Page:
If the eggs were previously stored in the refrigerator, they will sweat as they warm to the temperature of the room. This encourages bacteria to grow. It is best not to leave dough out that contains eggs for more than two hours.

Source: U.S. Department of agriculture

What can I do with dough that’s overproofed?

If the dough becomes overly gassy during the bulk fermentation phase, consider popping it in an oiled tray to turn it into focaccia. Pizza, though not as open-airy, can work well too. Worst case, bake it in a tin, and it can always be turned into croutons.


The standard time dough can be left out for is 4 hours. But this can change depending on the ingredients used and the baking methods used. The use of science to study the bacteria growth generated during the baking process should be acknowledged. There is an element of watching the dough to see when it’s ready to move on to the next stage of the process.

To find out more about the length of time dough should sit out, you may want to view the articles I’ve written on proofing and bulk fermentation. Let me know in the comments below if I’ve answered your question, and don’t forget to subscribe to the weekly email below!

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Comments (53)

  • How long can I leave my dough out after it leaves the fridge and gets warm? Let’s say I have dough in fridge for 24-48 hours, then I take it out to warm up for 2 hours…after those 2 hours, how long can I keep it out to avoid over-rising? 4hrs?

    • I can’t give you an exact time, there are so many variables such as the temperature of the fridge, the room temperature, how much the dough has been developed before it went in the fridge, the size of the dough piece and the amount or type of levain.

      That said, around 4 hours is usually good. You’re best looking at the dough, when it doubles in size, it needs to go in the oven.

  • Hi there. If i make burger buns and want to refrigerate the dough before baking. Should I refrigerate the after the first rise or after the second (when i split them into individual buns)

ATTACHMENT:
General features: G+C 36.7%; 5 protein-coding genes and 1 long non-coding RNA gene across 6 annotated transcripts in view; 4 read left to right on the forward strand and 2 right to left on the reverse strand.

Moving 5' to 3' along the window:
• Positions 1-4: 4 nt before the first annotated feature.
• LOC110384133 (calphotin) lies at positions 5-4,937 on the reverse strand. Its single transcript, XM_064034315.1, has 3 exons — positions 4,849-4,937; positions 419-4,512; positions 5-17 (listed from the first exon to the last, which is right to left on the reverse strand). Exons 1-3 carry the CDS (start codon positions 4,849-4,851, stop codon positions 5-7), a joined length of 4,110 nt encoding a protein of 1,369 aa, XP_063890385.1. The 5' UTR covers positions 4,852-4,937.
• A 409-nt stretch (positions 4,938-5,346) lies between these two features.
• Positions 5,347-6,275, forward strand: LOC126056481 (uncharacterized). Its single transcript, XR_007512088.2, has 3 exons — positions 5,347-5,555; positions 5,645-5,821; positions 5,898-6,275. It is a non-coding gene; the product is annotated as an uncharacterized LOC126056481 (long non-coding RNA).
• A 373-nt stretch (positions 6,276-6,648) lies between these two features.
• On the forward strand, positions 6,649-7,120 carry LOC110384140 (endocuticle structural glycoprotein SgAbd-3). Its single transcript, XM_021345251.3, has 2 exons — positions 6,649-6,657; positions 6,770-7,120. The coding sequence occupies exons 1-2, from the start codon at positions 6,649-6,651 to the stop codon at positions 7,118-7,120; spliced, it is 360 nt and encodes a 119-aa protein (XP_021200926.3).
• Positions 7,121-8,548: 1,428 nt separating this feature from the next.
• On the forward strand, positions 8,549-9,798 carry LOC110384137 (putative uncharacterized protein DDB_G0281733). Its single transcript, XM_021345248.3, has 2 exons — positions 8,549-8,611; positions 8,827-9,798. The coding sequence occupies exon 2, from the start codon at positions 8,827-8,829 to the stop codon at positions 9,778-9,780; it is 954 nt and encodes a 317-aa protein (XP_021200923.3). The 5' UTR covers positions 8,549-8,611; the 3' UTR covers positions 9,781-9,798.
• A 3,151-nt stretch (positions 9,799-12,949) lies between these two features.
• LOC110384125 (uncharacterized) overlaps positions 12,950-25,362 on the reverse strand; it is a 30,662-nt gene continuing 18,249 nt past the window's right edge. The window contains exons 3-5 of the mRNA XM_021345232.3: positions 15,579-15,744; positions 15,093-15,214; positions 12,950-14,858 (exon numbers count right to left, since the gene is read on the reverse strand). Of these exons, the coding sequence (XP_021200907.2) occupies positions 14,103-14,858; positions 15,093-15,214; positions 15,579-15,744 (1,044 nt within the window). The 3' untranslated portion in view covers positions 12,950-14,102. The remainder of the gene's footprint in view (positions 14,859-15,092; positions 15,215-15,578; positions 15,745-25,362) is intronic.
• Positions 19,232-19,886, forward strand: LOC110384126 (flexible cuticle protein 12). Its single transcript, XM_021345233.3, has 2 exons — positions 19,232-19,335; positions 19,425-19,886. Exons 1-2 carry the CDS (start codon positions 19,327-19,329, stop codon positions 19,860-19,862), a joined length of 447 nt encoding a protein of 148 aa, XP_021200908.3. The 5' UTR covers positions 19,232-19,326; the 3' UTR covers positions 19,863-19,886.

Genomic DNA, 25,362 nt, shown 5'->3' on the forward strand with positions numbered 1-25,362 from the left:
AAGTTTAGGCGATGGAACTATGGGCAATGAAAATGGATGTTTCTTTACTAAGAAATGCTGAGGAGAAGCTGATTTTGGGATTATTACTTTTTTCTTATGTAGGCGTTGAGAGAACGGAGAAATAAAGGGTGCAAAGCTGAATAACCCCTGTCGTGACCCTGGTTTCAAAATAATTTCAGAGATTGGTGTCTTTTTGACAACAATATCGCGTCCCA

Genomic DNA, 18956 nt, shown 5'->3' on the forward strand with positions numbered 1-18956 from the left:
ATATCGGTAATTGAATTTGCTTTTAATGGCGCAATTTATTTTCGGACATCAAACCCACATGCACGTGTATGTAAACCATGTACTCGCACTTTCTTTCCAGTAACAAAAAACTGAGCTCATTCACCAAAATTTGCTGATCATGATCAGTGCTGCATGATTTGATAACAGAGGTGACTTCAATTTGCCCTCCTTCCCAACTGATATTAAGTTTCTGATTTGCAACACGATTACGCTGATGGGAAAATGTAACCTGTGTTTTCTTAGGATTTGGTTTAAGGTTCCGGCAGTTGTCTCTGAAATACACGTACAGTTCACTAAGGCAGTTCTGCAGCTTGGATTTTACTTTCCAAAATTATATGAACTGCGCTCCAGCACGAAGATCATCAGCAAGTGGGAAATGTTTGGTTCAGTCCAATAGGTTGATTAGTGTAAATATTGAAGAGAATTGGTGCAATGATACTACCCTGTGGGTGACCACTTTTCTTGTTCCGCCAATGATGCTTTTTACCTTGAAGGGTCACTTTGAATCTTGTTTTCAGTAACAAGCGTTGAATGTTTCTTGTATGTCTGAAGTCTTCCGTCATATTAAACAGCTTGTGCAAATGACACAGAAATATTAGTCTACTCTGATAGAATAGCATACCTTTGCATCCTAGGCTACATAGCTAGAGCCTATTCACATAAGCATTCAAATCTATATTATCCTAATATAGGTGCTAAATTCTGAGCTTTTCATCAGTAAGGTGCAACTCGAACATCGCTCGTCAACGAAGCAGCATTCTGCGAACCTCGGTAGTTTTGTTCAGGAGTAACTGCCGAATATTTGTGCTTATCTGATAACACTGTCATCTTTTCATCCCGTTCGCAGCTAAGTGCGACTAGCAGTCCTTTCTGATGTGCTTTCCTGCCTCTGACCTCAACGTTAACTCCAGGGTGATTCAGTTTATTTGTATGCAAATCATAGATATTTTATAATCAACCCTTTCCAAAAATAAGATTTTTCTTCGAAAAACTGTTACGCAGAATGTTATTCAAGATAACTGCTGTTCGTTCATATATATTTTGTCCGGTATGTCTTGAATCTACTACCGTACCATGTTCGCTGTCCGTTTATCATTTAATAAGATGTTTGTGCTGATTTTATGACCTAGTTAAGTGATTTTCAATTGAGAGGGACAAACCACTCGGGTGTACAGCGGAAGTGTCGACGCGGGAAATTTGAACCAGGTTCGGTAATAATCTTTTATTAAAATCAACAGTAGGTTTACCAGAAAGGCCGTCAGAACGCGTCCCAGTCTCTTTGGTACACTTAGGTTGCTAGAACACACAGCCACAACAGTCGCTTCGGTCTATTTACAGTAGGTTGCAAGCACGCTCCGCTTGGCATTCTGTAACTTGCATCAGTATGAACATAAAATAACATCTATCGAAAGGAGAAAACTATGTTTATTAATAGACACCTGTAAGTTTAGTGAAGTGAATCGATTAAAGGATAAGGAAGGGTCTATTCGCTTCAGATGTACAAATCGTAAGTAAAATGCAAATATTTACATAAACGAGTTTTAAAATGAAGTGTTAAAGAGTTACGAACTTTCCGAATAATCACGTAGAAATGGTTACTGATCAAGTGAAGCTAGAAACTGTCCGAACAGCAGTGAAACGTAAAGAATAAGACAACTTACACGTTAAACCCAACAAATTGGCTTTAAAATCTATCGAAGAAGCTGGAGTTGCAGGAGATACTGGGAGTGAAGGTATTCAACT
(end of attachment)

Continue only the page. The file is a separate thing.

Many thanks and loved the post Very helpful!


    • Thank you! You can do either. You should get better results after you’ve divided them. But, you’ll have to keep them covered to prevent them from drying out so it’s easier to do this during the first rise.

  • Thanks a lot for your response. I appreciate it. One more question. If I par-bake pizza crust (2 mins, 500F on a stone)…and then I package it to freeze it. What is happening in the time as it gets packaged? What will be different if it sits around 5 mins or 50 mins before it gets into freezer?

    Also, what would be the “shelf-life” of a frozen par-baked crust? should I expect it to be more chewy the longer it stays in the freezer? is 6 months good?

    fyi this crust is (74% hydration, 5.7% olive oil, 2.6% sugar, 2.5% salt, 1.3% yeast).

    • I’d wait for them to cool down and moisture to escape before packaging and putting them in the freezer if you can. I used to make sourdough pizza bases were packed in batches of 40 and frozen. It will degrade in the freezer, depending on the thickness of the base I’d say 6 months should be good as you have lots of olive oil, sugar and salt, but you’d have to test and see.
      Note: Most frozen breads will have ascorbic acid in the dough to help them stay fresh in the freezer. I forget the science behind why, but it’s worth doing a bit of research.

  • I wanted to make a foccacia before work and cook it 7 hours later. What’s the best way to let it rise? Leave it in the fridge for that time? Thanks

  • Sure, place it covered in an oiled tray in the fridge. Take it out of the fridge when you get home from work and place it in a warm place, ideally for 2 hours, but you can bake it earlier if you wish.

  • Using pate fermentee method, do I keep back say 25% of the dough and then keep it in the fridge until next day batch where I’ll let it warm up for 2 hours before adding it to the new mix. I use a stand mixer so because of the friction do I not have to warm the refrigerated dough, I then will not have to add yeast to the recipe, is that correct.

    • do I keep back say 25% of the dough and then keep it in the fridge until next day batch where I’ll let it warm up for 2 hours before adding it to the new mix – That’s what I would do but there are no rules. Leaving it out for 2 hours will improve the power of the levain. You might want to experiment with leaving it for longer.